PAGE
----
CD163 macrophage and erythrocyte contents in aspirated deep vein thrombus are associated with the time after onset: a pilot study
Representative images of X-ray venography before and after thrombus aspiration. X-ray venography shows an extensive filling defect before thrombus aspiration along the femoral vein, and a considerable reduction in the defect after thrombus aspiration
© Copyright Policy - OpenAccess
Related In: Results  -  Collection

License 1 - License 2
Show All Figures
getmorefigures.php?uid=PMC5120412&req=5

Fig1: Representative images of X-ray venography before and after thrombus aspiration. X-ray venography shows an extensive filling defect before thrombus aspiration along the femoral vein, and a considerable reduction in the defect after thrombus aspiration
Mentions: The ethics committee of the Miyazaki University approved the study protocol (approval no. 427). We obtained informed consent from the patients with DVT. Sixteen thrombi were obtained from 16 patients (8 men and 8 women; age range, 35–78 years) with DVT who were diagnosed based on clinical symptoms, laboratory data, and clinical imaging findings. The thrombi were mainly aspirated from the proximal portion of the thrombi with a guiding catheter (Guider Softip Guiding Catheter; Boston Scientific Japan, Tokyo, Japan). This catheter was placed from the popliteal vein to the iliac vein (10 cases), the leg vein to the inferior vena cava (5), and the subclavian vein to the superior vena cava (1). X-ray venography showed an extensive filling defect in the femoral vein before thrombus aspiration and reduction of the filling defect after thrombus aspiration (Fig. 1). An additional movie file shows this in more detail (see Additional file 1). We estimated the time of onset based on clinical symptoms and a medical interview. The times from onset to aspiration varied from 5 to 60 days, with a median of 13 days. The underlying diseases of the patients included the following: trauma and long-term immobilization (n = 5), idiopathic (n = 3), malignant tumor postoperatively (n = 2), chronic inflammatory disease (n = 2), Budd–Chiari syndrome (n = 1), chronic renal failure (n = 1), peripheral artery disease (n = 1), and gynecologic surgery (n = 1). Thirteen of 16 patients were intravenously administered heparin for 1 to 30 days, and six of 16 patients were intravenously administered thrombolytic agents for 1 to 12 days before thrombus aspiration.Fig. 1

View Article: PubMed Central - PubMed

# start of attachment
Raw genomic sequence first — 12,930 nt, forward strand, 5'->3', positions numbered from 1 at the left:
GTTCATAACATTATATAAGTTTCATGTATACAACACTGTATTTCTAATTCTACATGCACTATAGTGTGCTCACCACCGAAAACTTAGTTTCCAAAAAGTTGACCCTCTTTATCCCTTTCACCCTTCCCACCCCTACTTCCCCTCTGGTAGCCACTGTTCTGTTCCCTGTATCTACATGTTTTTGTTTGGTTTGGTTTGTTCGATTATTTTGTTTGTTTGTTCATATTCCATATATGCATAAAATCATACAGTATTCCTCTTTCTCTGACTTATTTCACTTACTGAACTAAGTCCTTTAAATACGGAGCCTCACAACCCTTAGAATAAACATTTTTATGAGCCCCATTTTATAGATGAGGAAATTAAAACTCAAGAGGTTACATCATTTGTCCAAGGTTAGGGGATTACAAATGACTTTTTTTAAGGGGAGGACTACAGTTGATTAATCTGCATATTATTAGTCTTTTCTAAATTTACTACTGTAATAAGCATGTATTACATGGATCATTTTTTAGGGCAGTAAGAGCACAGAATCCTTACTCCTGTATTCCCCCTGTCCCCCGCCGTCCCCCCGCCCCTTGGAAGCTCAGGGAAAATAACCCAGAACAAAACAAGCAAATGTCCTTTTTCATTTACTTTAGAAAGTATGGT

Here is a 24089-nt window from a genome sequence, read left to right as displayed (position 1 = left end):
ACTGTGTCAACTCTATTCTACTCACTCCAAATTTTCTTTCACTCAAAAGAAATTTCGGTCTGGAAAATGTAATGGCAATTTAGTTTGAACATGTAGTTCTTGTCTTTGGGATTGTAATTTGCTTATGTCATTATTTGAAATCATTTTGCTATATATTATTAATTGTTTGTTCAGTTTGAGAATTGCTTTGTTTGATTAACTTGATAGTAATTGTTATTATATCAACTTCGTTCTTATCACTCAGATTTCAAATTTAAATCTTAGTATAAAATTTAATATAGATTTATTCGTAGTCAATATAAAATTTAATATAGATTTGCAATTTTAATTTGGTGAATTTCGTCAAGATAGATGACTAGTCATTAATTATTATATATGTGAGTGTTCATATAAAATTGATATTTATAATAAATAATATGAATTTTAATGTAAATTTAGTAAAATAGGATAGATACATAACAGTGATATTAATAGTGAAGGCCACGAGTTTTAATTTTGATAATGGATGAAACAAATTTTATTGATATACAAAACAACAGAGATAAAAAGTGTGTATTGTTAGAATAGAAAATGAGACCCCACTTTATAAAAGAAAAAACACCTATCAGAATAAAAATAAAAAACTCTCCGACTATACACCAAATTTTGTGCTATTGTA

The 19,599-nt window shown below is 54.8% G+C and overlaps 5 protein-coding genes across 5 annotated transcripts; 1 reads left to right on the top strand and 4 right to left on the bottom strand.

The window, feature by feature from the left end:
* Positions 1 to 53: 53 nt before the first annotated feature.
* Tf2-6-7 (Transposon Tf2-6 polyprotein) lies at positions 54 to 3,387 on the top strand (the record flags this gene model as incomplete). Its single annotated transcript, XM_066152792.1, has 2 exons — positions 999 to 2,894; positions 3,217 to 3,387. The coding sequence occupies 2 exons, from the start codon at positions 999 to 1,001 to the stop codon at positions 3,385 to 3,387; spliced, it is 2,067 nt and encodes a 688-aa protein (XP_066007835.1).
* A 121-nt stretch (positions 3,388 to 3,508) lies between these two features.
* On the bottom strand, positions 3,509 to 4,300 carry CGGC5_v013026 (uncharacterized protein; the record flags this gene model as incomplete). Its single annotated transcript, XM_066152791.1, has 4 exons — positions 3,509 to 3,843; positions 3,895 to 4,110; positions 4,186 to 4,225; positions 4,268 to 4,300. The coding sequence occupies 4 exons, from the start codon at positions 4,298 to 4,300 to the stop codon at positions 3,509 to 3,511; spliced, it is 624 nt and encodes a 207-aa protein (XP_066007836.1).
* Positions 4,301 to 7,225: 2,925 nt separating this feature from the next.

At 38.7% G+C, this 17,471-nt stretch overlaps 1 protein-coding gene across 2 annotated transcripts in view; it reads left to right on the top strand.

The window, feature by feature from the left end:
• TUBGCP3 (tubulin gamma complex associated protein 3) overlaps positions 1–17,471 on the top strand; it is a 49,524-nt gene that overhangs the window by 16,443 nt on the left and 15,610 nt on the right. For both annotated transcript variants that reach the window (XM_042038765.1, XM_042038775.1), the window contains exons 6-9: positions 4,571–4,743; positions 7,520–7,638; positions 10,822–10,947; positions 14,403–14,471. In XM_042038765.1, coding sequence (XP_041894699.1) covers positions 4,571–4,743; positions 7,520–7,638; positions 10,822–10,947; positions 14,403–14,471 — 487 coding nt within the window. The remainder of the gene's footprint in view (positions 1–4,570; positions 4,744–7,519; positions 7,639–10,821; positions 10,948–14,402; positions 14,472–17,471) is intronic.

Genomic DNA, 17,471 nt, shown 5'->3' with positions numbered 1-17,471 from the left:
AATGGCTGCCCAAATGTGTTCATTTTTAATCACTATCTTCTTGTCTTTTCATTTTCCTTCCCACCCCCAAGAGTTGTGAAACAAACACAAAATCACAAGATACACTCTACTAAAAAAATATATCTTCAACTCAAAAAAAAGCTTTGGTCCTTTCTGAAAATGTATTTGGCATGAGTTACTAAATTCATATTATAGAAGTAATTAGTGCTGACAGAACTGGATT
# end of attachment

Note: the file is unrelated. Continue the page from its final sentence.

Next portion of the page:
ABSTRACT

Background: Thrombolytic therapy is effective in selected patients with deep vein thrombosis (DVT). Therefore, identification of a marker that reflects the age of thrombus is of particular concern. This pilot study aimed to identify a marker that reflects the time after onset in human aspirated DVT.

Methods: We histologically and immunohistochemically analyzed 16 aspirated thrombi. The times from onset to aspiration ranged from 5 to 60 days (median of 13 days). Paraffin sections were stained with hematoxylin and eosin and antibodies for fibrin, glycophorin A, integrin α2bβ3, macrophage markers (CD68, CD163, and CD206), CD34, and smooth muscle actin (SMA).

Results: All thrombi were immunopositive for glycophorin A, fibrin, integrin α2bβ3, CD68, CD163, and CD206, and contained granulocytes. Almost all of the thrombi had small foci of CD34- or SMA-immunopositive areas. CD68- and CD163-immunopositive cell numbers were positively correlated with the time after onset, while the glycophorin A-immunopositive area was negatively correlated with the time after onset. In double immunohistochemistry, CD163-positive cells existed predominantly among the CD68-immunopositive macrophage population. CD163-positive macrophages were closely localized with glycophorin A, CD34, or SMA-positive cell-rich areas.

Conclusions: These findings indicate that CD163 macrophage and erythrocyte contents could be markers for evaluation of the age of thrombus in DVT. Additionally, CD163 macrophages might play a role in organization of the process of venous thrombus.

Electronic supplementary material: The online version of this article (doi:10.1186/s12959-016-0122-0) contains supplementary material, which is available to authorized users.

No MeSH data available.


Related in: MedlinePlus